Similarly, critics were divided over Simon’s use of Jewish characters. Kalem in Time said that “Simon is openly comfortable with his Jewish characters” Rich in the New York Times took a mixed point of view, writing, “Though some of the Jewish mother gags are overdone, others are dead-on.” John Simon took the most negative view, stating that “as a final dishonesty, his Jewish family talks and looks as un-Jewish as possible (through the writing, casting, and directing).” The only thing that critics could agree upon was Simon’s draw at the box-office and the wide appeal of his brand of humor.
In this essay, Petrusso discusses how the concept of dignity drives each of the characters in Simon’s play.
In Neil Simon’s play Brighton Beach Memoirs, there is an underlying theme overlooked by many critics. Each major character in the play is driven by or looks for some measure of dignity in his or her life. This measure of self-worth is an important part of why the Jerome-Morton household survives despite the cramped quarters and the economic duress of the Great Depression. The quest for human dignity does not take the same form for each character, but the variety of experiences makes the tapestry of Brighton Beach Memoirs a rich composite of the problems people face to this day.
For Stanley Jerome, the eighteen-and-a-half-year-old brother of narrator Eugene Jerome, the quest takes on several forms. This is fitting for a young man on the verge of adulthood. In Act I, Stanley nearly loses his job when he stands up for a co-worker, defending the man’s honor in the face of what Stanley perceives as an injustice. This dilemma makes Stanley heartsick, but because his family needs the money so desperately, he ultimately swallows his pride and writes (or has Eugene write) the letter of apology.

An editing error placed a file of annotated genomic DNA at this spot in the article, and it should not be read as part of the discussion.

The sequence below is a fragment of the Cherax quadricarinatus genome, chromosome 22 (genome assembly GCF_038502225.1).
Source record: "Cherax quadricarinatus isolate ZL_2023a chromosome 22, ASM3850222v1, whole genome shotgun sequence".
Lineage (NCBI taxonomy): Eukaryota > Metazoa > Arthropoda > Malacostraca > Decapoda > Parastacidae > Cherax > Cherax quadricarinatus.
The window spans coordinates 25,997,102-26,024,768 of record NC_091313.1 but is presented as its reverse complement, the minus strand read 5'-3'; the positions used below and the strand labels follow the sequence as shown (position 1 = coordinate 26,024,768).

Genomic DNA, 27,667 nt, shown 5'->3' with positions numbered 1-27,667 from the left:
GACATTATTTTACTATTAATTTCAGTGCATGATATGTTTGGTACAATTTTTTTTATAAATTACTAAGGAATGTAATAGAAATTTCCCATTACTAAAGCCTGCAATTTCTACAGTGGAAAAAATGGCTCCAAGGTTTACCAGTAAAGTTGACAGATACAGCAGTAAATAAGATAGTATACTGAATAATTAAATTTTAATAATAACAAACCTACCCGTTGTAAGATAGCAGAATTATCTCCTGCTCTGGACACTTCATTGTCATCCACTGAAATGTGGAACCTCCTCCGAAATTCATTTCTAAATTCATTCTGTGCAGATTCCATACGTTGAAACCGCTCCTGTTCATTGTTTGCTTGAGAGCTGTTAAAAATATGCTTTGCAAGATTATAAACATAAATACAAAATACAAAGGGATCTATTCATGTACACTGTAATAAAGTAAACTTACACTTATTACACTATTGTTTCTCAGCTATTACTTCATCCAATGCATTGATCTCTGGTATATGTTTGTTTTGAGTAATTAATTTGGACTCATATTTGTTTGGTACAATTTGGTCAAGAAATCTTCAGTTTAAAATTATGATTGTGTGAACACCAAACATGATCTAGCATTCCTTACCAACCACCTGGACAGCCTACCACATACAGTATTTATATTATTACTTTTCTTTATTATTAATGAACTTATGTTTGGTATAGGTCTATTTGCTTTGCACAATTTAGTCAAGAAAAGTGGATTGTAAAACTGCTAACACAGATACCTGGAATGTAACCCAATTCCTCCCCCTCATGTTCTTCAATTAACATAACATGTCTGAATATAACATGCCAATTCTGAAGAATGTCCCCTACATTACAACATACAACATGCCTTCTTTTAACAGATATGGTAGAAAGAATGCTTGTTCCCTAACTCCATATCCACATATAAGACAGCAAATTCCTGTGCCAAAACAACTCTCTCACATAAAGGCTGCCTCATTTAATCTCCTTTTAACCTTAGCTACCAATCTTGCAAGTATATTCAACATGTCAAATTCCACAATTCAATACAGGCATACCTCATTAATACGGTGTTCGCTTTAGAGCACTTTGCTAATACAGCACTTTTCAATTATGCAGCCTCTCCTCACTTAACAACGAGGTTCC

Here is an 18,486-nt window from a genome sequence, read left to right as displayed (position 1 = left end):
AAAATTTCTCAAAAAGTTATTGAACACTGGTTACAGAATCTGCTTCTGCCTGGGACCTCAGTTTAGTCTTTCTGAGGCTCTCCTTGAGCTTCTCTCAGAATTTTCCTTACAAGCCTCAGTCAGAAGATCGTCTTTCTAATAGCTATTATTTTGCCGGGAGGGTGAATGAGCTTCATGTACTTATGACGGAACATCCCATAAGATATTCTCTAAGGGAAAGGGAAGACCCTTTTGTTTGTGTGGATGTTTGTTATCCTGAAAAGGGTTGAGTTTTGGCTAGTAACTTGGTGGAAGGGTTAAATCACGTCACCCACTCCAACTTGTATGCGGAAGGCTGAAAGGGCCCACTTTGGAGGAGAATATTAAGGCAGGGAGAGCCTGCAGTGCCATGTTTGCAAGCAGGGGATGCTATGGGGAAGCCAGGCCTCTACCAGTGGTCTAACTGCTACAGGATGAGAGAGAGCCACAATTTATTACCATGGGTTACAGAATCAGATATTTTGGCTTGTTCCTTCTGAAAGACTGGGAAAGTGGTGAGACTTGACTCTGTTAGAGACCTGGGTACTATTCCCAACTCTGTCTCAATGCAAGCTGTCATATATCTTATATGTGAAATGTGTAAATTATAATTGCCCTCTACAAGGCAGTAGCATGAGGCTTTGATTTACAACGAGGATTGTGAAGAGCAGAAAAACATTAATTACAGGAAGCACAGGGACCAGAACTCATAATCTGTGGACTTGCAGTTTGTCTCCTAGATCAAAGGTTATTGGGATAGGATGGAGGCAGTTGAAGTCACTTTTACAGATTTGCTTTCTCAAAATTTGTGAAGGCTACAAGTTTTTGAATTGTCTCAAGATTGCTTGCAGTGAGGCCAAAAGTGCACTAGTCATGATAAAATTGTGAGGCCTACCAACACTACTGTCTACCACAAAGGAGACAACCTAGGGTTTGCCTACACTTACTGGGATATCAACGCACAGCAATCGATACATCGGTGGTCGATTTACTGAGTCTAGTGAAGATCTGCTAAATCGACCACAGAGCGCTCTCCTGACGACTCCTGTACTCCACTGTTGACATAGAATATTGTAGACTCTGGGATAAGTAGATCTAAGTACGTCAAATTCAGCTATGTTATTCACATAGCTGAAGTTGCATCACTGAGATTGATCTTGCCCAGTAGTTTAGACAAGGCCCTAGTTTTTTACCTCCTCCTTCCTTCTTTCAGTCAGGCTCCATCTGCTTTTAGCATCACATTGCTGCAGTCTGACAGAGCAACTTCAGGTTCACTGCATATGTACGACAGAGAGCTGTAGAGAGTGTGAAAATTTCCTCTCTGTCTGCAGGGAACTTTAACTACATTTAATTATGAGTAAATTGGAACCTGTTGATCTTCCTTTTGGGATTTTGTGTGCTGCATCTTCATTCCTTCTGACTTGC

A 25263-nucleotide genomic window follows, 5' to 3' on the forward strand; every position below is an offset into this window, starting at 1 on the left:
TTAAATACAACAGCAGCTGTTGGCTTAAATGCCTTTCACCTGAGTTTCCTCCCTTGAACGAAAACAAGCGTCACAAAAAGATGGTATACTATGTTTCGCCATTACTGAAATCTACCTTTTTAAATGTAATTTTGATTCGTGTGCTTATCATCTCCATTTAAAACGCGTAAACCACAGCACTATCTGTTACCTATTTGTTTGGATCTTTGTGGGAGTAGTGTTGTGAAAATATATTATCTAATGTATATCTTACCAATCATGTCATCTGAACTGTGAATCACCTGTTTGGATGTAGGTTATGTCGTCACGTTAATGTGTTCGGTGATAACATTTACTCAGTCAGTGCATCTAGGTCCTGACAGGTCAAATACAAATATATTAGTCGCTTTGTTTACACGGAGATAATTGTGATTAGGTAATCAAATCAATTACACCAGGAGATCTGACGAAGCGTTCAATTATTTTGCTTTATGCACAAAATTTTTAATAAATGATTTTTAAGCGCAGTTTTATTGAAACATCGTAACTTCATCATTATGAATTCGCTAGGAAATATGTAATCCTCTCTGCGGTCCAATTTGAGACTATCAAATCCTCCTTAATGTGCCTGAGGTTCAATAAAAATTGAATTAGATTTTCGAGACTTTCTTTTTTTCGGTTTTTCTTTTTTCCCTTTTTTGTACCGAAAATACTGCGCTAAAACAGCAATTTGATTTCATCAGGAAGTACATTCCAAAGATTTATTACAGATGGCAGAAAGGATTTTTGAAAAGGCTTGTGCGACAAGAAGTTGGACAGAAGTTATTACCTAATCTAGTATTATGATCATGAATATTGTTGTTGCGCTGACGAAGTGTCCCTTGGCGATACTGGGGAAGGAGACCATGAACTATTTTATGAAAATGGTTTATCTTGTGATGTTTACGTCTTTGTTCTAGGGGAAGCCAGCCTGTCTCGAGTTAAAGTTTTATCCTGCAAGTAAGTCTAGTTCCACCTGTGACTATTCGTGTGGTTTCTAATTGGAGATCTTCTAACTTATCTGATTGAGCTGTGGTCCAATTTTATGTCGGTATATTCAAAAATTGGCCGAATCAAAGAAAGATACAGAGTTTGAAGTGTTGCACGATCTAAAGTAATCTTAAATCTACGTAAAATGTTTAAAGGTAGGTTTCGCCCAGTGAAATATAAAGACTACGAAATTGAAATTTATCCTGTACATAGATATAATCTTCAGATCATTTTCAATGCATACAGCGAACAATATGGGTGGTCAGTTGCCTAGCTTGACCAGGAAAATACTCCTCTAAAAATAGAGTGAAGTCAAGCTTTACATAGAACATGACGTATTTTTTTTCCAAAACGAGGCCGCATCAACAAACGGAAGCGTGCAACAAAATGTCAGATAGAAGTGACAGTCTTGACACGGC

While Stanley’s sweeping dirt on Mr. Stroheim’s shoes is immature, the rest of his actions show that he is a young man willing to speak up when he perceives that an injustice has occurred. Jobs were hard to come by during the Depression, but Stanley’s instincts put dignity before commerce. If it were not for the Depression and the scarcity of jobs, it is implied that Stanley would not have apologized. In Act II, Stanley’s dignity-related dilemma takes on a much different form. It is a week later, and Stanley has lost his entire week’s salary at a poker game. To save face with his family, Stanley decides that he will join the Army, rationalizing that he will earn more money as a soldier, especially when he makes sergeant. He promises Eugene that he will send all his salary home. Though his parents are angry when they learn about the lost salary, they are relieved when Stanley returns having not enlisted. Though Stanley thought he could find dignity in escaping, he decides that his family will benefit more from having funds now rather than later. Simon implicitly argues that to be dignified is to face up to one’s responsibilities, even when mistakes are made and great shame is the result.